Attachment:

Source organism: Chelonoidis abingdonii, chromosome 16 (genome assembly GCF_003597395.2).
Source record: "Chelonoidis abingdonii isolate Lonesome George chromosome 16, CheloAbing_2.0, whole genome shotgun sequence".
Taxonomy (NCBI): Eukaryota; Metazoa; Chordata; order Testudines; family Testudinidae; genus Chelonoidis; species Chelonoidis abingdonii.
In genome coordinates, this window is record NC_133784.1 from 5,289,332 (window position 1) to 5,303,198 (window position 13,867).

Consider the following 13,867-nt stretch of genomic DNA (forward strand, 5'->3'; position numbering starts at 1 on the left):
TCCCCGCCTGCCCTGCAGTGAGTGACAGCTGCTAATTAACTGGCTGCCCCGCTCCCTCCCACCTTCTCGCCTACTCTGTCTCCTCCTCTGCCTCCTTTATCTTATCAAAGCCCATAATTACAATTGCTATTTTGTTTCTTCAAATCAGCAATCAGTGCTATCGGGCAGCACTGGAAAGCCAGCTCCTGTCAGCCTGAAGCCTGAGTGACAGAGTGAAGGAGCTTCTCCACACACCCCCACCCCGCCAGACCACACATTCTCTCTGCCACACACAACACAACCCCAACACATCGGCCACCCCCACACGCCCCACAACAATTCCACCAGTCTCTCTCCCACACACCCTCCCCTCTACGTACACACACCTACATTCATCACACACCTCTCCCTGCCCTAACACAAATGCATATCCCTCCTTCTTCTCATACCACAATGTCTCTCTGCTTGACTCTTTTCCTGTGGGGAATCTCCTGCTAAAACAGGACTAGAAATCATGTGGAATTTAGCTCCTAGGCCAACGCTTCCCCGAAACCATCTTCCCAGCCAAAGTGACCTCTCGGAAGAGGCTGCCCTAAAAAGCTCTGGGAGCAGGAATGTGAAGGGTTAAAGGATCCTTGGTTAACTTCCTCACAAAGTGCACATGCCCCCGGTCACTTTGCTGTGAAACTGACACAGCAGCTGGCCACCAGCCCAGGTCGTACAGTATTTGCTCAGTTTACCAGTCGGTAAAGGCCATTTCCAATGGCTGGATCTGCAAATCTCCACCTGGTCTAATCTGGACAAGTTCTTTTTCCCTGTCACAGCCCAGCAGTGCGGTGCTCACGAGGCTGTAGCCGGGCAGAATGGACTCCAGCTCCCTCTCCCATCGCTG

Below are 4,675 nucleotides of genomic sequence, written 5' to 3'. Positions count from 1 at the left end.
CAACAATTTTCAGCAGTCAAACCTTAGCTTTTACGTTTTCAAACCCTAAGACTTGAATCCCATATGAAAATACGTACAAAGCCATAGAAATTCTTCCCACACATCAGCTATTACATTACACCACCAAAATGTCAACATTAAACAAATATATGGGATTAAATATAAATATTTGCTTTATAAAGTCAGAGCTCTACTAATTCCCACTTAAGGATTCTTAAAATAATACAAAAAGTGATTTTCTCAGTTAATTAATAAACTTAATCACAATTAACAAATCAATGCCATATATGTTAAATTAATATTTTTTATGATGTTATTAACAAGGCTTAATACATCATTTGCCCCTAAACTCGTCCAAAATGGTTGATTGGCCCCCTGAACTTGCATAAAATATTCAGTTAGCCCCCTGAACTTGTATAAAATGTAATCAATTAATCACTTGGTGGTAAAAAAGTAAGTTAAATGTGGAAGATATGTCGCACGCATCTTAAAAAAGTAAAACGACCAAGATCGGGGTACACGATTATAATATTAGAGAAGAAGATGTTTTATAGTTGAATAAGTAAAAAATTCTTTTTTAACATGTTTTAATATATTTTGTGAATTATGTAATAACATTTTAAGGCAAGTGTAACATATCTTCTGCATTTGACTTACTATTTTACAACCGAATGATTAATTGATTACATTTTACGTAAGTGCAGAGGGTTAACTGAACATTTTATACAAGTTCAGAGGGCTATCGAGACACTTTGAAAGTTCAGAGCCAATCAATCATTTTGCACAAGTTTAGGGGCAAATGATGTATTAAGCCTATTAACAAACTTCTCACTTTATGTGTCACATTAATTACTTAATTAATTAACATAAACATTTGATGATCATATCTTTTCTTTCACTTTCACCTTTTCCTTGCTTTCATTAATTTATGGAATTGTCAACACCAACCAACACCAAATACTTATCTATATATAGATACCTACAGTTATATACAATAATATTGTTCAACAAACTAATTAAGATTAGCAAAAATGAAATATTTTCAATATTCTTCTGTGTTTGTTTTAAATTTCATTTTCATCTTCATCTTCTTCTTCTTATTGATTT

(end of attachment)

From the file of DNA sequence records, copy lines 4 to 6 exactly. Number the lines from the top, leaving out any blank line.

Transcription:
In genome coordinates, this window is record NC_133784.1 from 5,289,332 (window position 1) to 5,303,198 (window position 13,867).

Consider the following 13,867-nt stretch of genomic DNA (forward strand, 5'->3'; position numbering starts at 1 on the left):
TCCCCGCCTGCCCTGCAGTGAGTGACAGCTGCTAATTAACTGGCTGCCCCGCTCCCTCCCACCTTCTCGCCTACTCTGTCTCCTCCTCTGCCTCCTTTATCTTATCAAAGCCCATAATTACAATTGCTATTTTGTTTCTTCAAATCAGCAATCAGTGCTATCGGGCAGCACTGGAAAGCCAGCTCCTGTCAGCCTGAAGCCTGAGTGACAGAGTGAAGGAGCTTCTCCACACACCCCCACCCCGCCAGACCACACATTCTCTCTGCCACACACAACACAACCCCAACACATCGGCCACCCCCACACGCCCCACAACAATTCCACCAGTCTCTCTCCCACACACCCTCCCCTCTACGTACACACACCTACATTCATCACACACCTCTCCCTGCCCTAACACAAATGCATATCCCTCCTTCTTCTCATACCACAATGTCTCTCTGCTTGACTCTTTTCCTGTGGGGAATCTCCTGCTAAAACAGGACTAGAAATCATGTGGAATTTAGCTCCTAGGCCAACGCTTCCCCGAAACCATCTTCCCAGCCAAAGTGACCTCTCGGAAGAGGCTGCCCTAAAAAGCTCTGGGAGCAGGAATGTGAAGGGTTAAAGGATCCTTGGTTAACTTCCTCACAAAGTGCACATGCCCCCGGTCACTTTGCTGTGAAACTGACACAGCAGCTGGCCACCAGCCCAGGTCGTACAGTATTTGCTCAGTTTACCAGTCGGTAAAGGCCATTTCCAATGGCTGGATCTGCAAATCTCCACCTGGTCTAATCTGGACAAGTTCTTTTTCCCTGTCACAGCCCAGCAGTGCGGTGCTCACGAGGCTGTAGCCGGGCAGAATGGACTCCAGCTCCCTCTCCCATCGCTG